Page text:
Specialty Lingerie Business in Virginia Goes Bust Before Christmas

Big girls may have one reason to cry as this Brisbane-based lingerie business with a physical shop in Virginia goes under —- right before Christmas. 

Big Girls Don’t Cry Anymore, a plus-sized brand that owner Karen Mason set up in 1992, has enlisted the help of a liquidator, Jarvis Archer. 

On the online website, Ms Mason informed the customers of closing down her business, which has become an iconic brand in Australia. 

According to Mr Archer, Big Girls Don’t Cry Anymore has over 100,000 customers in its database and earned $6 million this year. The company was planning to release the very first lingerie business app in Australia, which includes a virtual fitting room among other sophisticated features.

Photo Credit: Instagram

The liquidator also said that despite Ms Mason’s efforts to innovate and attract new customers, the business experienced challenges in the delays of overseas supplies due to COVID-19.

In May, Ms Mason lost her husband, Keith, further impacting her ability to maintain the business’s profitability and cash flow. 

Big Girls Don’t Cry Anymore has 20 full-time workers and 33 casual staff who are hoping to keep their jobs if another entrepreneur takes over. 

Mr Archer said that the business would be an attractive venture for the right buyer with its loyal customers, a knowledgeable team and a strong sales growth potential. 

Virginia Lingerie Store Has 15 New Jobs But No Applicants

A Virginia lingerie store has 15 new jobs and has gone weeks without any takers. Owner Karen Edbrooke said that she has been looking for unpackers, order fillers and responders to enquires but she hasn’t had any luck because the applicants say they can get more money just by not working.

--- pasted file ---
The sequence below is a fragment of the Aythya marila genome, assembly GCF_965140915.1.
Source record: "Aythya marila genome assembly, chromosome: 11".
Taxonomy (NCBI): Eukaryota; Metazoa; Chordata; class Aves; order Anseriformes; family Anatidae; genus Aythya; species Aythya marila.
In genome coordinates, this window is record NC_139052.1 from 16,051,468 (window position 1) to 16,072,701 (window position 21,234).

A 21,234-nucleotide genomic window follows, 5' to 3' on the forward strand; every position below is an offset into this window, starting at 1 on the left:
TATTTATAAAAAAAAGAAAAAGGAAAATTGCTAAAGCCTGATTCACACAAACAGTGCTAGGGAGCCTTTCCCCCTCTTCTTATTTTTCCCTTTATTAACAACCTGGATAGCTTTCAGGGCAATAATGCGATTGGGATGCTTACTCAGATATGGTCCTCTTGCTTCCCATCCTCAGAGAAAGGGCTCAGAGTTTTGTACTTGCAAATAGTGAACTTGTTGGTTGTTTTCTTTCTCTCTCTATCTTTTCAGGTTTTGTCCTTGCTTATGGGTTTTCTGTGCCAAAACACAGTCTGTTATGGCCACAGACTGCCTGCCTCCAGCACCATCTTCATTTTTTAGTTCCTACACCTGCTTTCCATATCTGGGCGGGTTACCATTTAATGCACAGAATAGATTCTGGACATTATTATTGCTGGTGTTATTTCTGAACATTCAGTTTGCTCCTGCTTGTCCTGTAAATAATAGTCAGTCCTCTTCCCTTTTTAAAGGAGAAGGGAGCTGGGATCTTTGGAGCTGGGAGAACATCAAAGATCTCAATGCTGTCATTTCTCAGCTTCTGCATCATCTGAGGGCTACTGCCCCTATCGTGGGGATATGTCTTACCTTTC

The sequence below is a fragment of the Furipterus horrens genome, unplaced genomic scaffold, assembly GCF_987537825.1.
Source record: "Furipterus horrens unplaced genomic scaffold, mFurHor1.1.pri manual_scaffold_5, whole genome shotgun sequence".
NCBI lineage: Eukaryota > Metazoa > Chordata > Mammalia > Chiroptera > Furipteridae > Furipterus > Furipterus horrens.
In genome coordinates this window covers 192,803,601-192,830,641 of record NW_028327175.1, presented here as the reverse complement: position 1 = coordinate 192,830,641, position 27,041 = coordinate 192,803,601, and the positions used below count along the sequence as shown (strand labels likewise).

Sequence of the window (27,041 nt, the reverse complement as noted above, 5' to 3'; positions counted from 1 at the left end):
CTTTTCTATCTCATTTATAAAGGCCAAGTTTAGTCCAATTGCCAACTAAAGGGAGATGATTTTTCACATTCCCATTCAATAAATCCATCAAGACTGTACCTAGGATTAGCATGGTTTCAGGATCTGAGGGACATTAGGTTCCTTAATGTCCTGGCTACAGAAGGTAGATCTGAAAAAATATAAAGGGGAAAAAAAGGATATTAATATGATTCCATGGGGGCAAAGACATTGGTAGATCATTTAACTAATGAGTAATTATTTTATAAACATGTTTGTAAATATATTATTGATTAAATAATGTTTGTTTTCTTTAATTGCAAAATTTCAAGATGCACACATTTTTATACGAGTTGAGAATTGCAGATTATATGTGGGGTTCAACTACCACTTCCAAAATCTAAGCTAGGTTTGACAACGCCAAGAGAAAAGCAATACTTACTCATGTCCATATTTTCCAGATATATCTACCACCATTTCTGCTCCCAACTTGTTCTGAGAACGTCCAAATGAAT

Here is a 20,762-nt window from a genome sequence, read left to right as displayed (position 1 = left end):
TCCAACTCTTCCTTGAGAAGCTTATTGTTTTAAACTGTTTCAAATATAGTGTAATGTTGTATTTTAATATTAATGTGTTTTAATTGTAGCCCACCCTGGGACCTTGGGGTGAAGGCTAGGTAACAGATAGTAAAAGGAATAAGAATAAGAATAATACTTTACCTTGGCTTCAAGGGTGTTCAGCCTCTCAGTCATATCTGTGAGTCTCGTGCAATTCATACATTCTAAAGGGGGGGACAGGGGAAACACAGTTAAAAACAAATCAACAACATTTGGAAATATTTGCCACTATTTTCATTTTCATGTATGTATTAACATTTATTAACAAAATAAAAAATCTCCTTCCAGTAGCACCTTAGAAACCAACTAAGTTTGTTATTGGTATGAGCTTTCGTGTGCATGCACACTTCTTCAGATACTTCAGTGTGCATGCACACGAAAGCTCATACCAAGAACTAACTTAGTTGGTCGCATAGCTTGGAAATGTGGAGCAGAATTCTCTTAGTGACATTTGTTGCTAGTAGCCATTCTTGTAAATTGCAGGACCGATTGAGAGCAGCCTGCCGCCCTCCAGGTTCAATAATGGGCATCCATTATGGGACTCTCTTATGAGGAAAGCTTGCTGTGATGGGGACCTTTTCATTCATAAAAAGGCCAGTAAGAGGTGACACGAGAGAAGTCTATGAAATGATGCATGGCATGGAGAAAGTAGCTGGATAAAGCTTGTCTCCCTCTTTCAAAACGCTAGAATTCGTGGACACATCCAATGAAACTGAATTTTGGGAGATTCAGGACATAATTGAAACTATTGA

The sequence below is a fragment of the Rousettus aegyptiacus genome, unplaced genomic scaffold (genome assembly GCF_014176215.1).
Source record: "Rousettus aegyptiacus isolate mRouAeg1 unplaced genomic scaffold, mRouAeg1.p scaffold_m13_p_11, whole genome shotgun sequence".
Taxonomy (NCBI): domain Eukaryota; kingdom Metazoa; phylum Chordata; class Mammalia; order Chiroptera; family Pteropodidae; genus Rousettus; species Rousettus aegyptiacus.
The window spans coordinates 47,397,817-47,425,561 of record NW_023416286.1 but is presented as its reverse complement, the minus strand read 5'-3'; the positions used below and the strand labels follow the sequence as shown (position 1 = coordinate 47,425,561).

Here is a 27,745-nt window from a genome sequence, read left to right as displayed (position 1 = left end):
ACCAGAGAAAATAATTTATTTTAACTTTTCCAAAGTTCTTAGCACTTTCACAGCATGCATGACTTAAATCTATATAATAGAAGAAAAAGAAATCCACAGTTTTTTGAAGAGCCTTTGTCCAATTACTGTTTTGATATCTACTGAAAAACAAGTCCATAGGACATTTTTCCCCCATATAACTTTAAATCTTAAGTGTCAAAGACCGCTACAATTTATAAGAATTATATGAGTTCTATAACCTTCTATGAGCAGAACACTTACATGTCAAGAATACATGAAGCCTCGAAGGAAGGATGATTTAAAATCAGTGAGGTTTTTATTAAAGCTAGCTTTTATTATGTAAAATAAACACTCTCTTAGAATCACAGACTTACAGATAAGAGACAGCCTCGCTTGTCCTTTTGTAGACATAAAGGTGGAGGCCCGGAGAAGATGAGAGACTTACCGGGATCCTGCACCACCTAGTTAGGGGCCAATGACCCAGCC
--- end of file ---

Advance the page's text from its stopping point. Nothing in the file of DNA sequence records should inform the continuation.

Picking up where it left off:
Ms Edbrooke runs the lingerie and swimsuit store Big Girls Don’t Cry Anymore on Sandgate Rd. She said that they currently have loads of product shipments and deliveries on hold. In the last few weeks, the shop owner said that she could not cope with the demands because she could not get applicants to stay or keep working.

Despite advertising for the job openings more than a month ago, Ms Edbrooke said many of the applicants actually do not want a job or prefer shorter work hours. She believes that many people have been demotivated to find work because of the government’s JobSeeker and JobKeeper payments amid this coronavirus crisis.

One applicant told the shop owner, “I can just get more [money] by not working,” referring to the government’s stimulus. 

Photo Credit: Big Girls Don’t Cry Anymore/Facebook

Big Girls Don’t Cry Anymore is not the only retail store struggling to find staff. 

“I have a friend in the same situation, his staff won’t come back to work. It’s ridiculous,” a follower of the store said on Facebook.

According to senior industrial relations specialist, Michael O’Brien, it is the retail and service industries struggling the most during this COVID-19 crisis. He said that those with junior roles work fewer hours but may also benefit from JobSeeker or JobKeeper for their second or third jobs.  

“We are offering casual positions at the retail award rate, which can be accessed online to anyone. Hours vary on what you can offer us – anything from 16 hours to 38 hours,” Ms Edbrooke said. 

But Ms Edbrooke said they received an overwhelming response even from outside Brisbane hours after her story broke in the media on 2 Aug 2020.

Photo Credit: Big Girls Don’t Cry Anymore/Facebook

Big Girls Don’t Cry Anymore has been in business since 1992 and caters to well-endowed women. Most of the products are imported from America and this Virginia lingerie store also sells maternity bras, posture bras and bridal wear exclusively for big girls. 

They claim to have the “largest range of fuller figured bras in Australia.”